Yesterday was a weird day. A deeply sad day, as well. But very, very weird. Yesterday, I went to my birth mother's funeral.
It was a lovely ceremony, very Rebecca. It was in her house. She was there in her "green burial" coffin. A set of (non-toxic) crayons sat atop the coffin, so people could write messages to her, before they placed her in the ground. It was a pretty ceremony. There were dogs and kids running around, and music and poetry, a double dutch song, as well as the normal Jewish prayers. People spoke of her smarts, her kindness and her love of arts. It was beautiful. And exactly as she had planned.
She got suddenly sick last May. One day this vibrant, bright and busy woman was having trouble with her words. Her friends were worried she was having a stroke so they rushed her to the hospital. A stroke might have been treatable. Stage four brain inoperable brain cancer is not. When I went to visit in early October, she could no longer lift her head, keep her eyes open, or speak, so it seemed as if the end was coming soon - but then, a near miracle happened. She suddenly was able to speak, and said to her daughter, Nicole, "I feel better. I need another MRI." She was indulged with a new MRI, but no one really gets better from glioblastoma multiforme. Except she did. Well, not really better, but the tumors had shrunk enough so that she had three months of lucidity and mobility. She had a big seventieth birthday party in November. She visited with friends, made plans to begin a poetry class at the local library and even started to plan to go back to her beloved pottery wheel. She talked about seeing the first asparagus shoots coming up in the garden. And she planned her funeral and burial down to the last detail.
Three weeks ago, whatever cancer miracle had taken hold, stopped. She wouldn't quite get to see another spring in her garden.
She was a very kind and lovely person and I am so glad I got to know her. We met the year I turned forty, so we had a bit over a decade to reacquaint ourselves. She was only eighteen years older than I, and we were both always very careful not to overstep. She was like a kooky older cousin. Always full of interesting stories and small but intriguing presents for the kids; a two-bowled, hand carved wooden spoon, a Russian Army officer hat, ballet slippers from the Bolshoi, a flower pin.....She lived in Russia until moving back to the States in 2010. Then she built her perfect little house outside Boston and settled down in it to enjoy her later years with her art and her friends and her family. That was the deeply sad part of the day. Seventy years just isn't enough time.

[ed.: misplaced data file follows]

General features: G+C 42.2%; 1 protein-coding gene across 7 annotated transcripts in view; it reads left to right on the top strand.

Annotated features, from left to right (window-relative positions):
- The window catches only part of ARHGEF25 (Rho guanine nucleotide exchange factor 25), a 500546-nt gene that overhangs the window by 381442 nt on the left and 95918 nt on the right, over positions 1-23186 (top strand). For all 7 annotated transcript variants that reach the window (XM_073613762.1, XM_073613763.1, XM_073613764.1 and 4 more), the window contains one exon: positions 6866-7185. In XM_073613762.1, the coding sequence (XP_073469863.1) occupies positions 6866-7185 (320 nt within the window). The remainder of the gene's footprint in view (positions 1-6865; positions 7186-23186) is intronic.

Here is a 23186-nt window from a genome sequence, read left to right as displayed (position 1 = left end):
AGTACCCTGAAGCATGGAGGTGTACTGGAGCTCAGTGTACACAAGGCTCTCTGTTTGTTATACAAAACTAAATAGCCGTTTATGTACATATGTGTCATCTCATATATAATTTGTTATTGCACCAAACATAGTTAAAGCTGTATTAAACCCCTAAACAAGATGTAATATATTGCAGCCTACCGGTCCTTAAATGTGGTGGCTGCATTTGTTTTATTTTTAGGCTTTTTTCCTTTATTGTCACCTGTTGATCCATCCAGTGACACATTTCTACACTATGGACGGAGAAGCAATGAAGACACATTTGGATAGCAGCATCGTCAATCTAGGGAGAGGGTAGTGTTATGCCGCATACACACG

But it was also a very weird day. It is very, very strange to be in a room where everyone knows who you are, and you don't know almost anyone. And especially at the kind of event where you really don't want to stand out. It was the first time in my life that I was anywhere with more than one or two people I am biologically related to. Which I understand is not a very common experience for most people. Here there were bio-cousins, and aunts and uncles. They were all very kind and I felt very welcomed. But it was a little overwhelming. I hid a bit in the back row. Wanting to pay my respects, but not wanting to get in the way.
I'm still wrapping my head around lots of things. I've lived through two other parent funerals, and this wasn't that. Rebecca was a wonderful woman, and I'm so glad she was part of my life, but burying a bio-parent is different than burying a parent. Deeply emotional and yet deeply weird.
My brain had a hard time keeping up with the day. I't's also weird to have now lost three parents to three different brain diseases; my mom had a stroke, my dad had an aneurism and now Rebecca to brain cancer. It seems just a little unfair. A little tilted too much to the head. My bio father was in a car accident in the early eighties, so at least that is that.
It was very hard for me to find my center on a through the looking glass kind of leap day. I was out of normal space and time. It seemed appropriate for the odd day anyway. The only word I could hang on to for the day was weird.